Yet, here you are today, faced with a new threat that frightens me to death, but no one says a word about it. That threat is the open freedom to carry arms on our college campuses. Have we lost our minds? We send our kids off in the car or to college in their own cars and our words are, “drive safe, use good judgment, don’t be impulsive, don’t race and don’t try to prove your car is faster than someone else’s. Drive with the good sense that we’ve tried to instill in you. Don’t, whatever you do, text while you drive. Practice restraint and caution. Utilize the good judgement G-d gave you. Make your peers, those who will lift you up rather than pull you down and, most of all, make your purpose at school your studies. That’s what will propel you toward your long-term goals. Finally, be watchful, be careful and be well, because I love you and want to share the rest of my life with you.”
You say all those things and yet, in Texas, we are a step away from allowing free open carrying of guns on all college campuses. Are we crazy? Isn’t it bad enough so many youngsters are abusing drugs that impair their performance? That alcohol isn’t the exception, it’s the rule. That kids, on a daily basis, are encouraged to have sexual parties, and sexual conquests and that Greek-letter societies endorse these experiences.
Here we are, allowing our youngsters, who primarily, because of their immaturity, can’t control their own sexual desires, their excessive use of alcohol or even the songs they chant regarding racism and bigotry, to openly carry guns so they can protect or express themselves.
For crying out loud, people, use the good common sense you are supposed to have and think about protecting your children one step further. Don’t let this happen. Keep our places of learning safe and peaceful. Will that definitely curtail shootings? No. Will it stop people who truly want, for whatever reasons to carry guns? No. But, it might prevent an impulsive young man from shooting a girlfriend who jilted him or a professor whose class he flunked.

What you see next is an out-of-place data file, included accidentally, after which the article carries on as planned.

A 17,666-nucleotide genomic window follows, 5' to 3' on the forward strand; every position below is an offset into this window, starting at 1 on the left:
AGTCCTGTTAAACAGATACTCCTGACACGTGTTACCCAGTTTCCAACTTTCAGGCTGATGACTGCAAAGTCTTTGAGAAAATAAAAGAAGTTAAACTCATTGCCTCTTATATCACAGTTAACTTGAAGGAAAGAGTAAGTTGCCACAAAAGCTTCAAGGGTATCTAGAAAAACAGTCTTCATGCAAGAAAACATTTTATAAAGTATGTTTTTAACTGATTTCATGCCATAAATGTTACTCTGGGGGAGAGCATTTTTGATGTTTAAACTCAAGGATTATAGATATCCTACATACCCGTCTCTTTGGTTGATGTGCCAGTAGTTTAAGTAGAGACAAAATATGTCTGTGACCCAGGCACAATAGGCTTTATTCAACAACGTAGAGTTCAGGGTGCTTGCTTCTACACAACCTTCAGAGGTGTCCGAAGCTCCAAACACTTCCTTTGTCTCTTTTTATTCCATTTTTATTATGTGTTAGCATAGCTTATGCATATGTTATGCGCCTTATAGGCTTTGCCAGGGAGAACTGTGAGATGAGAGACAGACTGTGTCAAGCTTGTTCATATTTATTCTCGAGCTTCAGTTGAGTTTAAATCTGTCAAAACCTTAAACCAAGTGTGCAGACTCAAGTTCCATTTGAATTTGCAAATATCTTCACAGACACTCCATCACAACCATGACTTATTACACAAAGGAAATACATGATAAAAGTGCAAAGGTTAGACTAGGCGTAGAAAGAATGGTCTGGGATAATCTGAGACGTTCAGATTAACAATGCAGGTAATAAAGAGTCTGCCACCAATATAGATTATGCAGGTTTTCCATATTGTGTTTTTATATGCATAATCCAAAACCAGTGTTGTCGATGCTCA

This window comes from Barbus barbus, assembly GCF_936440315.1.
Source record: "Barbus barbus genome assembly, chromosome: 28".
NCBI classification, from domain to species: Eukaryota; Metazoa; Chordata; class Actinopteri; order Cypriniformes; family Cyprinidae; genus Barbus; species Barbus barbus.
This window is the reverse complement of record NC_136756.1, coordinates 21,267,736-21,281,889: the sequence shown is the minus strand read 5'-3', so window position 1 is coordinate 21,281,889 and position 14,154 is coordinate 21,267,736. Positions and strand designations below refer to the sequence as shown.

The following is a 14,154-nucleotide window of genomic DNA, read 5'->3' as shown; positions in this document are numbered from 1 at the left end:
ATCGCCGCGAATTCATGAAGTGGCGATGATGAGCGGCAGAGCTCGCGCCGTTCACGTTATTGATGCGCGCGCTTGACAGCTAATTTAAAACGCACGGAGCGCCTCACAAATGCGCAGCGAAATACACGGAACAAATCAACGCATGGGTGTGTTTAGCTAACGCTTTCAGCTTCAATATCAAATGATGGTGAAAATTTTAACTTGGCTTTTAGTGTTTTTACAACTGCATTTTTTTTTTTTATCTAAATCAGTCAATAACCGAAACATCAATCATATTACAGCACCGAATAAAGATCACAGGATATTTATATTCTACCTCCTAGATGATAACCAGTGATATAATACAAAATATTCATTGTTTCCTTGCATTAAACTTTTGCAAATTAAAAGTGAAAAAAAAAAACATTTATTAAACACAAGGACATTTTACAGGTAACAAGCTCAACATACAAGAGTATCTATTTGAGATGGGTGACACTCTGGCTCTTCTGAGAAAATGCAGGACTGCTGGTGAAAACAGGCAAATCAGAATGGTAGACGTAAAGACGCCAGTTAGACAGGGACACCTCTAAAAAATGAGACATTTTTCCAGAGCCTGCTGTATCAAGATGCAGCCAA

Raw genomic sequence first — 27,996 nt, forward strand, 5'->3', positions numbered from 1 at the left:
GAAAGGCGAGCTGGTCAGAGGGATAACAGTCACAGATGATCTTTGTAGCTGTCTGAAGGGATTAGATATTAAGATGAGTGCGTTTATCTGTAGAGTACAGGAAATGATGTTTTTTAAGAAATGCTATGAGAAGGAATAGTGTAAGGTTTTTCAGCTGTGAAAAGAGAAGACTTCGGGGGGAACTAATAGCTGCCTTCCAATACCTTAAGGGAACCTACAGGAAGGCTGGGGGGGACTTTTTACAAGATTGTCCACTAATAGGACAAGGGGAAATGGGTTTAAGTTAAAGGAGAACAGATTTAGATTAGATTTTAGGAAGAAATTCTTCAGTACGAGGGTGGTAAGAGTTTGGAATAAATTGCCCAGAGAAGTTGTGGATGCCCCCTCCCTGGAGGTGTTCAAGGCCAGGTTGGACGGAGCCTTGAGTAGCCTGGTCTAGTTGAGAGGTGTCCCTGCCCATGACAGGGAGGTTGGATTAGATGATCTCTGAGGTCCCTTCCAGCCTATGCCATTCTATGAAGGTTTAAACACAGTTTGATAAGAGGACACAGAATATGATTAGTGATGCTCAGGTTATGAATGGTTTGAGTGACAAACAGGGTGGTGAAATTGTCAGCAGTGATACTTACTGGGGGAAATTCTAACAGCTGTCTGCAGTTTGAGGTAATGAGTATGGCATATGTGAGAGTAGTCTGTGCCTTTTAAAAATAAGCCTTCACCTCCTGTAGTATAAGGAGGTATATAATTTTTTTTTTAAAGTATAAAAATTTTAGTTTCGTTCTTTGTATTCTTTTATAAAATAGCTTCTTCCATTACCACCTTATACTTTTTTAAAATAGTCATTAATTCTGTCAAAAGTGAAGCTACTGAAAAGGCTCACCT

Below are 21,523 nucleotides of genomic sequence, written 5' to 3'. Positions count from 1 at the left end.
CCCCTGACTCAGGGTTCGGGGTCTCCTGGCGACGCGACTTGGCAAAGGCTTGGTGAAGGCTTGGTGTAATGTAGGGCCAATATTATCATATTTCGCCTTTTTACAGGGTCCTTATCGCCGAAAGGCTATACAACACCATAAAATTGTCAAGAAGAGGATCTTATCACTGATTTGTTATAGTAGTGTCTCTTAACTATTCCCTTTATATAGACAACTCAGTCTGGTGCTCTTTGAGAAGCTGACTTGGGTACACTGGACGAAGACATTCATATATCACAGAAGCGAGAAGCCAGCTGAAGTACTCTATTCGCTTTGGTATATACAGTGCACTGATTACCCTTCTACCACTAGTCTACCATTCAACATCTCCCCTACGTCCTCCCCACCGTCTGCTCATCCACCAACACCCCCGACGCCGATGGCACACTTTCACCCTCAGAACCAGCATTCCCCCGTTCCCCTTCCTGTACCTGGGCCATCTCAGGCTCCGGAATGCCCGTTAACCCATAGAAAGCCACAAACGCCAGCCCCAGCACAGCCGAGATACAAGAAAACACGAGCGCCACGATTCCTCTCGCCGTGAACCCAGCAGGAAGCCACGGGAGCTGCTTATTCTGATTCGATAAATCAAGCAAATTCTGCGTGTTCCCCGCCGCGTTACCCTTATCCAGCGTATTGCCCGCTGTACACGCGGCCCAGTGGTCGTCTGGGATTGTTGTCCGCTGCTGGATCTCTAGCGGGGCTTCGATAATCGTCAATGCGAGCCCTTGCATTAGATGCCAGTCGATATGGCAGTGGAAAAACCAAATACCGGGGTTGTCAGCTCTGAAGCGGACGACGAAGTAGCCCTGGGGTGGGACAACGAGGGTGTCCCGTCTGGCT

This so-called freedom will only wind up hurting others and ruining our children’s lives as well. Why? Because most of them are too immature, too impulsive, too lacking in self-control at this time in their lives to exercise restraint and caution. Their emotions are all on the gas pedal, instead of the brake. Consequently, they can’t put into gear the good common sense they may possess.
Please think about this problem and whether or not you agree with me, I hope that you will speak out regarding the issue, because your silence is deafening to me. It strongly suggests that you concur with what, in my opinion, is this absurd decision that, while packing your child’s lunchbox you also need to ensure that his or her pistol is fully loaded.